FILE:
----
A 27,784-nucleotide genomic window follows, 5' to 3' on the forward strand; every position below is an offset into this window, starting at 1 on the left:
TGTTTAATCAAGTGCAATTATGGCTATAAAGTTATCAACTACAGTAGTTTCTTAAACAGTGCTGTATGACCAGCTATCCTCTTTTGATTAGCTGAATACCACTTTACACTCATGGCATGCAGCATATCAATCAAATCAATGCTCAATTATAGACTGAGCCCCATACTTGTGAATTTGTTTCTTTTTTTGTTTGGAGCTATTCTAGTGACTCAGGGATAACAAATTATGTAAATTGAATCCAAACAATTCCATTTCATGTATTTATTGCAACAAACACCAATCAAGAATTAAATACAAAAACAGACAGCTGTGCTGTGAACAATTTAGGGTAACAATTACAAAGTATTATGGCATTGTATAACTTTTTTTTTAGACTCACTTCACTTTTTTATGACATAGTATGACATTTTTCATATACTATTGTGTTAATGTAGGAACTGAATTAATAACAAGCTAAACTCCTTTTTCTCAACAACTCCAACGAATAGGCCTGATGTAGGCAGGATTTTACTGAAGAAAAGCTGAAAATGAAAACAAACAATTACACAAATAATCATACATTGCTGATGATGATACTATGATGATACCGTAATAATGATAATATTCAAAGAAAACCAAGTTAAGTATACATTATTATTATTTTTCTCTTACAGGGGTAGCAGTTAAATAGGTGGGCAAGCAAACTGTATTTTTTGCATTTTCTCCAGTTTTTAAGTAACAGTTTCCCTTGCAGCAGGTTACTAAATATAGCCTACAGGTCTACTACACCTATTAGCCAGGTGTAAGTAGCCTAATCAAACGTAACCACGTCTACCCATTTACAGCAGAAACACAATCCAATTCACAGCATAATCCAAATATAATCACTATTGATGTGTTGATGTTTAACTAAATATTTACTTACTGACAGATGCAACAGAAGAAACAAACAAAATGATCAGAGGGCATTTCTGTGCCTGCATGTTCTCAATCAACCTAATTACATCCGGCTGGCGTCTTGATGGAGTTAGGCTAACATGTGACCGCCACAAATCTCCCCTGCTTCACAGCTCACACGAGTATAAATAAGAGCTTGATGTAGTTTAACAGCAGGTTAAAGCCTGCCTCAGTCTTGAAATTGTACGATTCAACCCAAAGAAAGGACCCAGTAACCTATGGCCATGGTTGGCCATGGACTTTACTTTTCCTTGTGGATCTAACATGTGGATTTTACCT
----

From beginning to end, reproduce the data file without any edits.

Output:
A 27,784-nucleotide genomic window follows, 5' to 3' on the forward strand; every position below is an offset into this window, starting at 1 on the left:
TGTTTAATCAAGTGCAATTATGGCTATAAAGTTATCAACTACAGTAGTTTCTTAAACAGTGCTGTATGACCAGCTATCCTCTTTTGATTAGCTGAATACCACTTTACACTCATGGCATGCAGCATATCAATCAAATCAATGCTCAATTATAGACTGAGCCCCATACTTGTGAATTTGTTTCTTTTTTTGTTTGGAGCTATTCTAGTGACTCAGGGATAACAAATTATGTAAATTGAATCCAAACAATTCCATTTCATGTATTTATTGCAACAAACACCAATCAAGAATTAAATACAAAAACAGACAGCTGTGCTGTGAACAATTTAGGGTAACAATTACAAAGTATTATGGCATTGTATAACTTTTTTTTTAGACTCACTTCACTTTTTTATGACATAGTATGACATTTTTCATATACTATTGTGTTAATGTAGGAACTGAATTAATAACAAGCTAAACTCCTTTTTCTCAACAACTCCAACGAATAGGCCTGATGTAGGCAGGATTTTACTGAAGAAAAGCTGAAAATGAAAACAAACAATTACACAAATAATCATACATTGCTGATGATGATACTATGATGATACCGTAATAATGATAATATTCAAAGAAAACCAAGTTAAGTATACATTATTATTATTTTTCTCTTACAGGGGTAGCAGTTAAATAGGTGGGCAAGCAAACTGTATTTTTTGCATTTTCTCCAGTTTTTAAGTAACAGTTTCCCTTGCAGCAGGTTACTAAATATAGCCTACAGGTCTACTACACCTATTAGCCAGGTGTAAGTAGCCTAATCAAACGTAACCACGTCTACCCATTTACAGCAGAAACACAATCCAATTCACAGCATAATCCAAATATAATCACTATTGATGTGTTGATGTTTAACTAAATATTTACTTACTGACAGATGCAACAGAAGAAACAAACAAAATGATCAGAGGGCATTTCTGTGCCTGCATGTTCTCAATCAACCTAATTACATCCGGCTGGCGTCTTGATGGAGTTAGGCTAACATGTGACCGCCACAAATCTCCCCTGCTTCACAGCTCACACGAGTATAAATAAGAGCTTGATGTAGTTTAACAGCAGGTTAAAGCCTGCCTCAGTCTTGAAATTGTACGATTCAACCCAAAGAAAGGACCCAGTAACCTATGGCCATGGTTGGCCATGGACTTTACTTTTCCTTGTGGATCTAACATGTGGATTTTACCT